The interest-only shortfall crisis
The 80s was a defining decade for home ownership with a boom in house price rises, and the Conservatives’ ‘right to buy’ policy encouraging more of us to invest in bricks and mortar.
But one legacy of the era was a large number of homeowners who bought their property with an interest-only mortgage – often alongside poor performing endowment policies – many of which are now coming to an end. A number of these borrowers do not have provision to pay the capital owed on their home, having only paid the interest for the term of the loan.
It’s estimated that almost one in five mortgage customers – around 1.7m people – have an interest-only mortgage and although some have a clear plan to either sell the property at the end of the mortgage term, have overpaid their monthly repayment to chisel away at the capital owed, or simply saved funds elsewhere, for others there is a shortfall to fill.
If you have a mortgage shortfall in retirement, what can you do about it?
With a peak of interest-only mortgages anticipated to mature in 2027/28 and 2032, the problem is not going to disappear any time soon for these homeowners, but there are other options particularly for those at or near retirement age.
Retirement interest-only mortgages
One of these is a retirement interest-only mortgage, which also has the potential to unlock some of the equity in a property. Similar to a standard-interest only mortgage, there is no minimum age requirement and the products are aimed specifically at the 50+ market, pre- or post-retirement.
Easier to qualify for than a standard mortgage, the borrower only has to prove that they can afford the monthly interest payments and the loan will be paid off when they die, move into long-term care or if they sell the house.
Providing an alternative to equity release schemes which include no payment but a roll up of interest thereby reducing the property’s equity, a retirement interest-only mortgage will cost less and leaves the property’s value intact until the time comes to sell it.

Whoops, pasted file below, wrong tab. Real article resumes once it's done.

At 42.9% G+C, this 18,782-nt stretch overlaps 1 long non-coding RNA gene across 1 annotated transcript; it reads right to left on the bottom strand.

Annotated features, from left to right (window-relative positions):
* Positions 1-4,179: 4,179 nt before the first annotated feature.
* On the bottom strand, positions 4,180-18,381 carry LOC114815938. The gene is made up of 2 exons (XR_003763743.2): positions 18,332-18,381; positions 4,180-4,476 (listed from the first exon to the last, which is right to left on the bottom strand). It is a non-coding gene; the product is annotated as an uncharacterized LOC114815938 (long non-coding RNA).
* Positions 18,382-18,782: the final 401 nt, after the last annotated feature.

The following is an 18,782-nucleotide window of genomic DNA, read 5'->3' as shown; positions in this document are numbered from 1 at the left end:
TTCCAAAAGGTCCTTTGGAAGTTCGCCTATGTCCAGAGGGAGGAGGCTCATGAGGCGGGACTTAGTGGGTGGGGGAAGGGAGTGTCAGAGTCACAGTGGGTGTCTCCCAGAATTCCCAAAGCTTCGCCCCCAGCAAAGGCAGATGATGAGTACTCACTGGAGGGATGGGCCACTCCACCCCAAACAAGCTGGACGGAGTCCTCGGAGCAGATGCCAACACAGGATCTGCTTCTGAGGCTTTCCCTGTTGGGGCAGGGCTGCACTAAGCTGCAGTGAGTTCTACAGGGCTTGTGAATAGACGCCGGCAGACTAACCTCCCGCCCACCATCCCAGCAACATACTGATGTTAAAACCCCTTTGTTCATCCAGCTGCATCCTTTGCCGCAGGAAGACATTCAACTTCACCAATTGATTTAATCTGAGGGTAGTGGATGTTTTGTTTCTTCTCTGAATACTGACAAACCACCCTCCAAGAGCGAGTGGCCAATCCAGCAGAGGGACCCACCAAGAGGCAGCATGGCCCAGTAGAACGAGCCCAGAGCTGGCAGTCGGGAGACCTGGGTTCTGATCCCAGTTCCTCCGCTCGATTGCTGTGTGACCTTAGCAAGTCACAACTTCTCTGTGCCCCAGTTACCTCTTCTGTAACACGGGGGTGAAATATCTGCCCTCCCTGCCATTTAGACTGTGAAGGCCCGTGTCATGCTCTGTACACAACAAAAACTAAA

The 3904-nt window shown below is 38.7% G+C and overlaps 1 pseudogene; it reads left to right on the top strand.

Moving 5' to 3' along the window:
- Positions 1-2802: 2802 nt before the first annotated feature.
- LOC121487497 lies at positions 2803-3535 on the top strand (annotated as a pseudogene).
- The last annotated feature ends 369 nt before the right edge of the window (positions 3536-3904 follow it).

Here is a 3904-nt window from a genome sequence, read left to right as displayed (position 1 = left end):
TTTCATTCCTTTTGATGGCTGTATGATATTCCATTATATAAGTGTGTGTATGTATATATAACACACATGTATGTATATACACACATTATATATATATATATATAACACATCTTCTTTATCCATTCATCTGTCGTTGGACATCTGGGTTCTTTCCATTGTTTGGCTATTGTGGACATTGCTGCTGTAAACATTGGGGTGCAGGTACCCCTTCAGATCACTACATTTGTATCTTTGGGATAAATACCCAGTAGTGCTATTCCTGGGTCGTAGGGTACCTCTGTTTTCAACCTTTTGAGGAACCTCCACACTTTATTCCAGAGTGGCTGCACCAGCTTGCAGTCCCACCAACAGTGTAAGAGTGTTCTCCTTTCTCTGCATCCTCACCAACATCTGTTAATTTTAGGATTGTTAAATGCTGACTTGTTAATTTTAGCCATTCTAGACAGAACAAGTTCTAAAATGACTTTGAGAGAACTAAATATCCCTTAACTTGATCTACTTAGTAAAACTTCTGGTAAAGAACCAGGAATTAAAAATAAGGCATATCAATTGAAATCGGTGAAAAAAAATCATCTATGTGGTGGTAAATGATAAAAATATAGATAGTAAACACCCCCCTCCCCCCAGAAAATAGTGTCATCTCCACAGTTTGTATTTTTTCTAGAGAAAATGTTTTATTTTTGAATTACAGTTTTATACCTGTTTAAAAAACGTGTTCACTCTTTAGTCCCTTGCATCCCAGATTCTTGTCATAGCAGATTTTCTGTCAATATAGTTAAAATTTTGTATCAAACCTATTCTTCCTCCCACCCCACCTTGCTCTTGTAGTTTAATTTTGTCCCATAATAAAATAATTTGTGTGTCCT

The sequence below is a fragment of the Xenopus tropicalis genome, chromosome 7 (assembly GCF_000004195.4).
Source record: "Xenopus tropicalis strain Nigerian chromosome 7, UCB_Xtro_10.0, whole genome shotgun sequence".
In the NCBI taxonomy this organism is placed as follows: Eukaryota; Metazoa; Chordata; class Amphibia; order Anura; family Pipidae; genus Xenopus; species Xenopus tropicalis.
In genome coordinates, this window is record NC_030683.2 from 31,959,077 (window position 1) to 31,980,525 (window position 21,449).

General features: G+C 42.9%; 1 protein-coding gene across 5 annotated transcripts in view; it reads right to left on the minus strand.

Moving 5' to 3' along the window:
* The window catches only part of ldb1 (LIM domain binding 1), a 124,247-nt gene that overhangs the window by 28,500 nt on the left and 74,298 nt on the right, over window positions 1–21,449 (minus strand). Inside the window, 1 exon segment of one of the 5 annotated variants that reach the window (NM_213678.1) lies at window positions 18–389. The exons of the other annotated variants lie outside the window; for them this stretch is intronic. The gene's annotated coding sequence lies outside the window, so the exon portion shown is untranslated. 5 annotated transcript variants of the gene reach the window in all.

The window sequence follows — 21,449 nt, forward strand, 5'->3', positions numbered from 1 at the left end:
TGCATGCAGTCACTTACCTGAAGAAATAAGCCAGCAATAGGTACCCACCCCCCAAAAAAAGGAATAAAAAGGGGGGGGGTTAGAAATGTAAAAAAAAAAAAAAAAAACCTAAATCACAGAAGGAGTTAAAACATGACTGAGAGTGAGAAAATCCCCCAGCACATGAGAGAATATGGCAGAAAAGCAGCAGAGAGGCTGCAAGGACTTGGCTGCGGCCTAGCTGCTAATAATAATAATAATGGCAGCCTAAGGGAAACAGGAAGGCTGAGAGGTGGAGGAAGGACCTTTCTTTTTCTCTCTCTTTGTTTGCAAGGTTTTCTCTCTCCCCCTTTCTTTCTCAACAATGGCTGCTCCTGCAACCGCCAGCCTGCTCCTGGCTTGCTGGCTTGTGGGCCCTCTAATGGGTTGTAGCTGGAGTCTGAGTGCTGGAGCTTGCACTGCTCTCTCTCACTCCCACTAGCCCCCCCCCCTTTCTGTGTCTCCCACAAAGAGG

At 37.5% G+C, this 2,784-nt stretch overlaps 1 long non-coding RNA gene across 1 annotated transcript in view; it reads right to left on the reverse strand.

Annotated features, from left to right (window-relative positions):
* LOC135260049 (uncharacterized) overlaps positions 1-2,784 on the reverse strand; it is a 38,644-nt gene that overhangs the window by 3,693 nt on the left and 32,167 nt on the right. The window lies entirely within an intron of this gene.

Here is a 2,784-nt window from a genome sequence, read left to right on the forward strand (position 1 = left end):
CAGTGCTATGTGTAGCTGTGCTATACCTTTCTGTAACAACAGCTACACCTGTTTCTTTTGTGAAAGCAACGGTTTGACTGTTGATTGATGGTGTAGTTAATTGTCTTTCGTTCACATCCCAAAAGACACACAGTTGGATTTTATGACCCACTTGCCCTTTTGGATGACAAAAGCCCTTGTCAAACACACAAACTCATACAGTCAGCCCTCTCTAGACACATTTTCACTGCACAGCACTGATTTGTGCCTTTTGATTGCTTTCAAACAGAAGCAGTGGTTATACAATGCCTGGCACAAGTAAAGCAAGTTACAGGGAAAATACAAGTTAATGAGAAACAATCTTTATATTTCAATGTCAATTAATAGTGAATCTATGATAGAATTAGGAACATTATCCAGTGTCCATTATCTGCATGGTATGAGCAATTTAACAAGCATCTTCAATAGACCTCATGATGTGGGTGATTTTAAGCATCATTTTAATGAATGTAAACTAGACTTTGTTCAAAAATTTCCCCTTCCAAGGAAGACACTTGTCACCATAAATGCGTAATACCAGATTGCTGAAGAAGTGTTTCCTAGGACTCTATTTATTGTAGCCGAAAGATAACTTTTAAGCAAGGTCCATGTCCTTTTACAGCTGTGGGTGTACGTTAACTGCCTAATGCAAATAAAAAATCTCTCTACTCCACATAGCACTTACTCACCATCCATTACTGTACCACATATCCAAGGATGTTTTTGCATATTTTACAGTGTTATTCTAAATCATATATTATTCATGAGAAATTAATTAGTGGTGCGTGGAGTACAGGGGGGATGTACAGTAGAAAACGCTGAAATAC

The amount that can be borrowed is based on an applicant’s retirement income and loan to value ratio, but if the property’s value permits, some equity can be unlocked.
Retirement interest-only mortgage deals
There is a range of products available, many with benefits. For example, one lender’s retirement interest-only mortgage starts at 3.34 per cent with up to 60 per cent loan to value (LTV) with no term restrictions, and up to 25 per cent equity release.
Another lender which accepts 100 per cent of pension income and 75 per cent of investment income over a period of up to 40 years will offer an interest-only mortgage up to 50 per cent LTV (£150k equity required), or alternatively a capital and interest option up to 70 per cent LTV (75 per cent if the loan finishes before retirement). Announcing a new 5-year discount rate of 3.25 per cent (standard variable rate, minus 2.49 per cent) for 60 months with an application fee of £199 and a completion fee of £500, the lender is offering a free remortgage valuation.
Creating an affordable property finance solution in later life – particularly for those who want to remain in their home and leave a legacy for their families – a retirement interest-only mortgage is a great way to address a shortfall in capital repayment.
As Bob Dylan once crooned, ‘The times they are a changin’, and for the baby boomer generation a retirement interest-only mortgage is a welcome change that creates real opportunities to finance and retain a property in later life.